ASBFEO calls out supply chain finance practices

The Australian Small Business and Family Enterprise Ombudsman (ASBFEO), Kate Carnell, has criticised big business practices in a position paper with regards to the key preliminary findings of her office’s Supply Chain Financing Review.

The position paper issued by the ASBFEO details it findings and makes a suite of draft recommendations to be finalised before a full report is handed down at the end of March.

“Supply chain finance is a legitimate and effective tool that can be used to free-up cashflow for small and family businesses,” Carnell said. “However, our Review has found that too many big businesses have extended payment times and then offered supply chain finance. This practice severely impacts small business suppliers and is totally unacceptable.”

A key finding in the ASBFEO’s position paper is that the definition of a small business continues to be a major blockage and a unified approach would be beneficial to small businesses.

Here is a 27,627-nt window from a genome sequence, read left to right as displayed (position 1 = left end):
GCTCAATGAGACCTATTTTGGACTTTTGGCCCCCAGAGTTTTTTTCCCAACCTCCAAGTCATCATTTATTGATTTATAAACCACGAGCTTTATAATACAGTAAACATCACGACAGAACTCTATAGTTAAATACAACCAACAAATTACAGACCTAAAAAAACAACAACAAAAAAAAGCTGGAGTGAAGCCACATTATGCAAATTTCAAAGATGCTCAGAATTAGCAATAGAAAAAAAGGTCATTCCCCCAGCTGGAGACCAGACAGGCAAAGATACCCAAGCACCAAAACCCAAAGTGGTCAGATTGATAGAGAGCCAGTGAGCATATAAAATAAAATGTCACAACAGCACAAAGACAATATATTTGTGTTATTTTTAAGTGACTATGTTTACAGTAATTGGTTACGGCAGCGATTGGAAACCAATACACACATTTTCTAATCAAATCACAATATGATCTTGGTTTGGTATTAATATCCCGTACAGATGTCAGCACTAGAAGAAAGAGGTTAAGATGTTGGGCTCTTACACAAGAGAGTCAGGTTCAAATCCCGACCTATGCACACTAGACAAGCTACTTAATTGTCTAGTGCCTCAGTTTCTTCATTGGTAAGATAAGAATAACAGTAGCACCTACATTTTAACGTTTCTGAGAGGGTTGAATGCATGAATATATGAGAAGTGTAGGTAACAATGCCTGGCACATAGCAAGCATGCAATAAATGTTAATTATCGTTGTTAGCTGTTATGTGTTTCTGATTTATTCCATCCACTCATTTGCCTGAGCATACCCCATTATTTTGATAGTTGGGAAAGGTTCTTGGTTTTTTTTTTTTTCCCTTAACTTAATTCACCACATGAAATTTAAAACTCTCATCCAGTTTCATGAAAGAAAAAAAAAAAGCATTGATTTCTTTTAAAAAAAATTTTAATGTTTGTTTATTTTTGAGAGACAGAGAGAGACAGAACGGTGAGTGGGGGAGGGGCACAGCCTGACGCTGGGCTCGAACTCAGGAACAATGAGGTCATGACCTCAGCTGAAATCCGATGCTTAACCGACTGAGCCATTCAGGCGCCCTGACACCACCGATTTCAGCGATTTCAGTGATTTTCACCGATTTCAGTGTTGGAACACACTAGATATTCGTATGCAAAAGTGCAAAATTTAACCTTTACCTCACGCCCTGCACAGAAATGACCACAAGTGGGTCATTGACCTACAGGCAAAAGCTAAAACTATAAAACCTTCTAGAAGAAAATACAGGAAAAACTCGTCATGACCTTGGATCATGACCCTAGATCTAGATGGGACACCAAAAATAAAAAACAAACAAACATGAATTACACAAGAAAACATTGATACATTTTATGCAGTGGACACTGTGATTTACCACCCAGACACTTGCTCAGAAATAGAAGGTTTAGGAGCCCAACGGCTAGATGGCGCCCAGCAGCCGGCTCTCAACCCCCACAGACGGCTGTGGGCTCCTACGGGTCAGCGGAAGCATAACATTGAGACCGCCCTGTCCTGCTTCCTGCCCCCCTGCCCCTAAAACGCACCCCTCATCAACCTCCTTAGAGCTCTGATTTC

“There are too many small businesses that have to wait too long to get paid,” Carnell said. “This is, in part, because the definition of small business is wide open to manipulation under the Supplier Payment Code. Even putting aside the issue of manipulation, the Supplier Payment Code is voluntary. There is no compliance monitoring and it’s actually unenforceable.”

In its draft recommendation, the ASBFEO’s office says the Supplier Payment Code be replaced by the Payment Times Reporting Framework, and that this framework should be “enforced by an appropriately funded and proactive entity”.

Carnell is adamant that all businesses, regardless of their size, should be paid in 30 days and that supply chain finance should be accessible for every small business that is looking to be paid sooner than is currently the case.

“Rates should be set across markets and not through the use of technology aimed at targeting and squeezing small business suppliers, including those already in distress,” Carnell said. “The question of regulation remains live, and we’ve made a draft recommendation that further consideration be given to whether Supply Chain Finance should be a regulated financial product.”

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